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The problem of informed consent in emergency medicine research
  1. B A Foëx
  1. Department of Accident and Emergency Medicine, Royal Bolton Hospital, Bolton
  1. Correspondence to:Mr Foëx, 21 Sunnybrow Road, Middleton, Manchester M24 4AD, UK (bfoex{at}


The CRASH Trial (Corticosteroid Randomisation After Significant Head injury), which started in April 1999 hopes to answer the question of whether or not there is any benefit to giving high dose corticosteroids after significant head injuries. To do this patients are randomised to receive either the standard care for head injuries, as defined by the receiving hospital, or standard care plus a 48 hour infusion of corticosteroids. This is to be started within eight hours of injury, preferably as soon as possible. As all eligible patients will have a reduced level of consciousness informed consent has been deemed unnecessary. In this review the issue of consent in human experimentation is presented with a special emphasis on the problems faced in emergency medicine research, and the way these have been tackled.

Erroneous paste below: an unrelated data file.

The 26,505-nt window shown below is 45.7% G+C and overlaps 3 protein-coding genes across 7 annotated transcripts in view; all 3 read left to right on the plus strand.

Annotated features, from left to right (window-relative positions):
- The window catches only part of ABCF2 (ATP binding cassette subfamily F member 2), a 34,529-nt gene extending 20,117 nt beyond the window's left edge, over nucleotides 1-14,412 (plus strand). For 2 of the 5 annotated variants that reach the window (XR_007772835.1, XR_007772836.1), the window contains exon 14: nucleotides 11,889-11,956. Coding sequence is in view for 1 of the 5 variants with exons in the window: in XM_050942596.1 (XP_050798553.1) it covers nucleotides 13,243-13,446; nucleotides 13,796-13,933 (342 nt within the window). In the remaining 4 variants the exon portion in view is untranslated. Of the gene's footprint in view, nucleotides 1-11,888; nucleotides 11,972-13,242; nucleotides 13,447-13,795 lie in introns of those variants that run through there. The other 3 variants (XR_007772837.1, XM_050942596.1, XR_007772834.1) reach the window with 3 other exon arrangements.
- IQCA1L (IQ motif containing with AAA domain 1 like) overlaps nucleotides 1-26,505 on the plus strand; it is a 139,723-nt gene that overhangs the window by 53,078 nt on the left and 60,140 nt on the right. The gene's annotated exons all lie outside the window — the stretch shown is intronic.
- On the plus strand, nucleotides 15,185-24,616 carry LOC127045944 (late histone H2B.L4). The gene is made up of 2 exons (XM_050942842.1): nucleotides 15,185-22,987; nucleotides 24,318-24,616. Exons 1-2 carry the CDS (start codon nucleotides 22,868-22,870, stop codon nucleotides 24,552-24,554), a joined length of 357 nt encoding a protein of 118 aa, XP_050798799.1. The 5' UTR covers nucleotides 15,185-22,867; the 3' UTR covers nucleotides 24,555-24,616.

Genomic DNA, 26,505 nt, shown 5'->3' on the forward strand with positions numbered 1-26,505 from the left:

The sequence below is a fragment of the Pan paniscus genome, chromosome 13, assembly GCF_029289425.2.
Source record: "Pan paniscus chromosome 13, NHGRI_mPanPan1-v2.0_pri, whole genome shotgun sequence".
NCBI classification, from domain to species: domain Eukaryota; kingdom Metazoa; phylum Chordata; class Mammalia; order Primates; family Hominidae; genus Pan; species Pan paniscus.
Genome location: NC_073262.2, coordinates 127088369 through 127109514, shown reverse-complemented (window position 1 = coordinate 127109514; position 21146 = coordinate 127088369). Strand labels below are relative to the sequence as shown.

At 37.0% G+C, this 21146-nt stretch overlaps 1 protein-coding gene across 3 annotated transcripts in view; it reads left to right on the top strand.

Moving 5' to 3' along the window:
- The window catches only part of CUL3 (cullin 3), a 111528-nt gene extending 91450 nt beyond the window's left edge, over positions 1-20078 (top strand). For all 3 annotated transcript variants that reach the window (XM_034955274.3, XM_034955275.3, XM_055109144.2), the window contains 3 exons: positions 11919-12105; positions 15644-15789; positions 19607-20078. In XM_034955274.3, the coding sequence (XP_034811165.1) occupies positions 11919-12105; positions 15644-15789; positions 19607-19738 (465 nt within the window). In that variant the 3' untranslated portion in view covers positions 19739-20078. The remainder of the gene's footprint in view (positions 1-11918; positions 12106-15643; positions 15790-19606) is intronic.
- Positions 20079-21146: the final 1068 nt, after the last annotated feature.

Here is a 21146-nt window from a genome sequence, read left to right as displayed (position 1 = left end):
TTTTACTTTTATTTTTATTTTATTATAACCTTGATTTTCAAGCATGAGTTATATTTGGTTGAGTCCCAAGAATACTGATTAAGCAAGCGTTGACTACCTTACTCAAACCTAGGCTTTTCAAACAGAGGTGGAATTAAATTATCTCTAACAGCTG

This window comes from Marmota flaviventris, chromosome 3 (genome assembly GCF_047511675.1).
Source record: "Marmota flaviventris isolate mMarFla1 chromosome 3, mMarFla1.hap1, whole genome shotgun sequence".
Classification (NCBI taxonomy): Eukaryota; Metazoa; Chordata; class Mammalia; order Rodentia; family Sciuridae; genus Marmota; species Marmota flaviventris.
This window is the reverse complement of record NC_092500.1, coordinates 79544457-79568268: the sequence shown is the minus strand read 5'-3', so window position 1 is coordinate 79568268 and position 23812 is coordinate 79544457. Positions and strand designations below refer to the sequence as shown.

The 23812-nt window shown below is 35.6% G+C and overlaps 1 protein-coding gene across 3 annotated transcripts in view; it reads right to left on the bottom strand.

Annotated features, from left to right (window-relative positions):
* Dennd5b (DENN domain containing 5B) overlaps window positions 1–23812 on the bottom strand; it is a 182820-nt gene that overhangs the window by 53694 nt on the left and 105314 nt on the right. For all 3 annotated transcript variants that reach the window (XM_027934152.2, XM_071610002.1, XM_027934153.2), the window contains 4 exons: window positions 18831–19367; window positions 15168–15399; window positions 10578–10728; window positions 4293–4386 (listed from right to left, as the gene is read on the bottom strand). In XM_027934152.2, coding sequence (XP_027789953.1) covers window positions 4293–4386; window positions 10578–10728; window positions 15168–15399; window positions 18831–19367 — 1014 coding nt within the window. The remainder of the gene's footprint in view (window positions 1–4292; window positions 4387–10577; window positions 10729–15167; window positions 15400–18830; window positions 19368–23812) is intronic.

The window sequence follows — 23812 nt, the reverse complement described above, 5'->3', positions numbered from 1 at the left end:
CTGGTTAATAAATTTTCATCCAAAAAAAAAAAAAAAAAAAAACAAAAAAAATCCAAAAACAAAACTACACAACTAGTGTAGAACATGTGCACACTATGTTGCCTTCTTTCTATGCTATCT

• ethics
  • consent
  • head injury
  • corticosteroids

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  • Funding: none.

  • Conflicts of interest: the author has enrolled a number of patients in the CRASH Trial.